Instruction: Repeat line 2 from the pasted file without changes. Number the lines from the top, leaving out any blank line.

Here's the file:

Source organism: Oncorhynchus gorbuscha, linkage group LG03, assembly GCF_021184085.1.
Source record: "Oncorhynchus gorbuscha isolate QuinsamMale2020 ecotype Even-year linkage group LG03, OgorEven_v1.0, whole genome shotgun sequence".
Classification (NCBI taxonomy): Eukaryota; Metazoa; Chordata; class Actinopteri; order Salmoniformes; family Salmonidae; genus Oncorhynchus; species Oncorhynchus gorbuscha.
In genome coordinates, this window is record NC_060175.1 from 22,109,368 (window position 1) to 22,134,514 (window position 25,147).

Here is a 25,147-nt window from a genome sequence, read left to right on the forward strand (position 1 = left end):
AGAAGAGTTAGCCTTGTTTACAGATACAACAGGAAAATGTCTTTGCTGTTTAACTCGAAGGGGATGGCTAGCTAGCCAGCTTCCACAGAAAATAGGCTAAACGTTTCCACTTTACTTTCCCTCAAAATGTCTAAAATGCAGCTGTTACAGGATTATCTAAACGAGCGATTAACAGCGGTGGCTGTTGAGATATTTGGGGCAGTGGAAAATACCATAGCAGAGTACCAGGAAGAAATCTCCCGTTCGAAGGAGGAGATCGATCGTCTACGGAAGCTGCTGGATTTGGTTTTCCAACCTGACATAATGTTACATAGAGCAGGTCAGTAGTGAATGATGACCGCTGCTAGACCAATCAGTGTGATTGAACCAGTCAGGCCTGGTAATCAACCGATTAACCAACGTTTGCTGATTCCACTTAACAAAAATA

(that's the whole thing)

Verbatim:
Source record: "Oncorhynchus gorbuscha isolate QuinsamMale2020 ecotype Even-year linkage group LG03, OgorEven_v1.0, whole genome shotgun sequence".